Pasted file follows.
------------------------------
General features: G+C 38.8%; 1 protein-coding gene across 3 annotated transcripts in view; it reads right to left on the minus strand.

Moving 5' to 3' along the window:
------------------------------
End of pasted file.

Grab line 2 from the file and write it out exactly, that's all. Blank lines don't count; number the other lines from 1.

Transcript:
Moving 5' to 3' along the window: